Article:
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December 1970

Histochemical Abnormalities of Skeletal Muscle in Acutely Psychotic PatientsPart II

Author Affiliations

Chicago; Bethesda, Md
From the Department of Psychiatry, University of Chicago Pritzker School of Medicine and the Illinois State Psychiatric Institute, Chicago (Dr. Meltzer), and the Medical Neurology Branch, National Institute of Neurological Disease and Stroke, National Institutes of Health, Bethesda, Md (Dr. Engel).

Arch Gen Psychiatry. 1970;23(6):492-502. doi:10.1001/archpsyc.1970.01750060012002

MOST acutely psychotic patients of all types, as well as 25% of their immediate relatives, have increased serum activity of muscle-typetype creatine phosphokinase (CPK) and aldolase.1-4 This is a most sensitive index of some types of muscle pathological abnormality, although the activities of these enzymes may be increased in many other disease and nondisease conditions.5-7 The most likely nonmyopathic causes of increased activity of muscle enzymes in serum such as physical activity, effects of orally or intramuscularly administered medication, muscle trauma, and myocardial infarction do not appear to be responsible for the increased enzyme levels in acutely psychotic Patients.1,2,8-10 No increases in serum CPK levels have been found in a large majority of chronically psychotic patients and severely disturbed nonpsychotic hospitalized Psychiatric patients who have been studied.1-4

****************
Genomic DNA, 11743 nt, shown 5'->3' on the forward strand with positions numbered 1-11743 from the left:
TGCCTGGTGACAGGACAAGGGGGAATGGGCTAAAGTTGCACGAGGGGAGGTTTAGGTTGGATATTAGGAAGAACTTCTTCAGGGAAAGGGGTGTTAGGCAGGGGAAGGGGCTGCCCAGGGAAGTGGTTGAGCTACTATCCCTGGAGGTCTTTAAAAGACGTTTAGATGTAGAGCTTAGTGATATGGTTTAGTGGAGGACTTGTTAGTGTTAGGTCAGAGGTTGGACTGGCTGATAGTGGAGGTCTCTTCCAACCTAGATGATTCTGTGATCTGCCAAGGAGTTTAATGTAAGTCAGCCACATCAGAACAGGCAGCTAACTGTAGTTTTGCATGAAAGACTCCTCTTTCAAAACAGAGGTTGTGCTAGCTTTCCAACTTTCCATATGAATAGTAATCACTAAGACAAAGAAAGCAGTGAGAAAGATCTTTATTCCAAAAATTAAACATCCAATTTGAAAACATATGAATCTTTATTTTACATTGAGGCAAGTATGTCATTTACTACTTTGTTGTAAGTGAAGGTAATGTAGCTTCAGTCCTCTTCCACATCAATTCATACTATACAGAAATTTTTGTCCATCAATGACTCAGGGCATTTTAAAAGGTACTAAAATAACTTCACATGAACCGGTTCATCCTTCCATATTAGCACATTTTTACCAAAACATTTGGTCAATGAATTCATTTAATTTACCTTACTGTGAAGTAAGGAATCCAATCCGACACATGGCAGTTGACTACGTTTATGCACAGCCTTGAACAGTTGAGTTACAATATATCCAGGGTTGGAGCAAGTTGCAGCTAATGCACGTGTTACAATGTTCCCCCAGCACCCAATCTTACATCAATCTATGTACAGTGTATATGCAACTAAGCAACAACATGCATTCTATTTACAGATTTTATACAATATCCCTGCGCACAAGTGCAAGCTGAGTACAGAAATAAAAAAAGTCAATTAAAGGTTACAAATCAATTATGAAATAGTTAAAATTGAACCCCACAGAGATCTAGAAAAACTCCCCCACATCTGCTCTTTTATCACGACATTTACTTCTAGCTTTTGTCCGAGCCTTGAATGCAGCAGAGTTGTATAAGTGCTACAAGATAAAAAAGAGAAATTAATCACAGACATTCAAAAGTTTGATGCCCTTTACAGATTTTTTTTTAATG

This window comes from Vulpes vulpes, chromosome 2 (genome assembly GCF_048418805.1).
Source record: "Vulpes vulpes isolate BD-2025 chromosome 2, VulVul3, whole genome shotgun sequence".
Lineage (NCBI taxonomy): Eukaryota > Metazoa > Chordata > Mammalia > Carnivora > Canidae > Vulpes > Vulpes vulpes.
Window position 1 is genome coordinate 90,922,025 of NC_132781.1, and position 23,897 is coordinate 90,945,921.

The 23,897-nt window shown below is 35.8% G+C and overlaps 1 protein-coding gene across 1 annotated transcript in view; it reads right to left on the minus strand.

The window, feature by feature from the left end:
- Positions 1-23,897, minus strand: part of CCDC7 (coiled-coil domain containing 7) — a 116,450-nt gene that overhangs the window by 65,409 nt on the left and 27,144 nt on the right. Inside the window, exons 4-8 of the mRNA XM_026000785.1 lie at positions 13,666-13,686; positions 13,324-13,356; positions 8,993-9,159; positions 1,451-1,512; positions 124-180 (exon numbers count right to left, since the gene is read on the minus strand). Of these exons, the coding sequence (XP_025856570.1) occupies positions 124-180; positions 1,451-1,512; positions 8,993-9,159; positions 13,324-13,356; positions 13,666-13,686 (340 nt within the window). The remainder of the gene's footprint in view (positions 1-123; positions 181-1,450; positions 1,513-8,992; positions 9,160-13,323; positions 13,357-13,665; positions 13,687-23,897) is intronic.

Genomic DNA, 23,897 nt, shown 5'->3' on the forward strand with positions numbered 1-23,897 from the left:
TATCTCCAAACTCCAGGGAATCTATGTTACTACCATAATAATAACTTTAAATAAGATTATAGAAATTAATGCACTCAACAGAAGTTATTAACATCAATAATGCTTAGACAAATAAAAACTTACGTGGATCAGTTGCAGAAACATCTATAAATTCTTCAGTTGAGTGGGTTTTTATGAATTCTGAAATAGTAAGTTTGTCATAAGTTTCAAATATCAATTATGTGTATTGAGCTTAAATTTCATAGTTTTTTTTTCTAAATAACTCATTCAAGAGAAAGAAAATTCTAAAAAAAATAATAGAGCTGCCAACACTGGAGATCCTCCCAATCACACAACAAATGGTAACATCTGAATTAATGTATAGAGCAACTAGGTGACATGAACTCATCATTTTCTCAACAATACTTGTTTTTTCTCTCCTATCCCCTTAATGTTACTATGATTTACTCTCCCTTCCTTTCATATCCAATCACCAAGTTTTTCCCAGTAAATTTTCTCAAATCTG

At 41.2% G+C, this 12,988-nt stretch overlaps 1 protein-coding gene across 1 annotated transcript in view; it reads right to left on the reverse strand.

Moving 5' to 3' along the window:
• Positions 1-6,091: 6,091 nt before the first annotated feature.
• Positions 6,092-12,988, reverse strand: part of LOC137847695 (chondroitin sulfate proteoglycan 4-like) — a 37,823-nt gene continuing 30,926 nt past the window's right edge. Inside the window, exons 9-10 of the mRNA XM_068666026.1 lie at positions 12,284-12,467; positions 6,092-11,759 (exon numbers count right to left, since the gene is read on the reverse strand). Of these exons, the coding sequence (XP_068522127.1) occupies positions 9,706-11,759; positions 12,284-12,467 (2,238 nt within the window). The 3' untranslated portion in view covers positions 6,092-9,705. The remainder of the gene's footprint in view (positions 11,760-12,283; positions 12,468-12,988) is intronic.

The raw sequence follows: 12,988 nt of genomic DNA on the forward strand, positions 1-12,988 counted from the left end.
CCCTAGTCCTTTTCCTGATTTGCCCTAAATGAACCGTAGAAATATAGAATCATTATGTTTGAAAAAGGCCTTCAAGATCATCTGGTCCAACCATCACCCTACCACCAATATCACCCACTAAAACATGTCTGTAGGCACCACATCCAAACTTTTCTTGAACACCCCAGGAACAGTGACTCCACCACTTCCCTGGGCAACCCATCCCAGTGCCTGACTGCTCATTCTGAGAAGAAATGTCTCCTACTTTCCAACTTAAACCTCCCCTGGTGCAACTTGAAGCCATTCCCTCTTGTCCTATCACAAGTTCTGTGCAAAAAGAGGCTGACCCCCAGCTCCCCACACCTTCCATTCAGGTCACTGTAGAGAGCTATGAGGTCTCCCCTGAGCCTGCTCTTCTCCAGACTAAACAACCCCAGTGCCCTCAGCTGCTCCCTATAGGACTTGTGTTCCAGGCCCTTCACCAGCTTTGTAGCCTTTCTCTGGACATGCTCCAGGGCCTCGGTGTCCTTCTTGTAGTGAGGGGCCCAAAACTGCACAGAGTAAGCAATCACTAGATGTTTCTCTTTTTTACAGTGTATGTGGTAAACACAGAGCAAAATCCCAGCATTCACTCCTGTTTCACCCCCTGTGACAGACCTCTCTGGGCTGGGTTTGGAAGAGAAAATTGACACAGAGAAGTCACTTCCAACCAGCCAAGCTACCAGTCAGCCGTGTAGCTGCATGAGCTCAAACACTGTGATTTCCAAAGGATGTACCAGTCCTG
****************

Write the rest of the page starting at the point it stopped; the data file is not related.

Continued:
The etiology of the increased serum enzyme activity in acutely psychotic patients and some of their relatives is

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